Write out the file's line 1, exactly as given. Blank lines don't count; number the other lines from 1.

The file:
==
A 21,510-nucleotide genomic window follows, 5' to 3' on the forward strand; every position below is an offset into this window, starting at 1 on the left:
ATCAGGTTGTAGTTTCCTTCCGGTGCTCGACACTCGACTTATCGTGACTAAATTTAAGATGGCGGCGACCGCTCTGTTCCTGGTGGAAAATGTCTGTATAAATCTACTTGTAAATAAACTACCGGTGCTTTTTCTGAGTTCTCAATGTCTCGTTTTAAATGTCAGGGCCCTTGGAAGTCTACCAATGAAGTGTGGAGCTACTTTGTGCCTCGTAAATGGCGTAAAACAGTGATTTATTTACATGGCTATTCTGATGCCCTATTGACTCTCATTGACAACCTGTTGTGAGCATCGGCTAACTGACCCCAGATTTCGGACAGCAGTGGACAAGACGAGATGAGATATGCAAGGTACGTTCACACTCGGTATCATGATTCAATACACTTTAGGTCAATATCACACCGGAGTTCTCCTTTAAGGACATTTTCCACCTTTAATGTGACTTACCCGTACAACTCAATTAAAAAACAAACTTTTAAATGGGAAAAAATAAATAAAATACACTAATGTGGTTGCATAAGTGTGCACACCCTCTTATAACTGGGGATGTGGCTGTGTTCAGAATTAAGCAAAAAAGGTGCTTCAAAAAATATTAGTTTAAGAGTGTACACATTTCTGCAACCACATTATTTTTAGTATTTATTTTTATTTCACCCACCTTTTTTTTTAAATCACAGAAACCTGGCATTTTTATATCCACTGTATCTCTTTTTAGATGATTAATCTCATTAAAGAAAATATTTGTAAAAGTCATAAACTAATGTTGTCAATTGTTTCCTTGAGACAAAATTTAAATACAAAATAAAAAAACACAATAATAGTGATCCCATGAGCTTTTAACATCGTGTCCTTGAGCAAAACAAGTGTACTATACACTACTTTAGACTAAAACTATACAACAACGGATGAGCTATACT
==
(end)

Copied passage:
A 21,510-nucleotide genomic window follows, 5' to 3' on the forward strand; every position below is an offset into this window, starting at 1 on the left: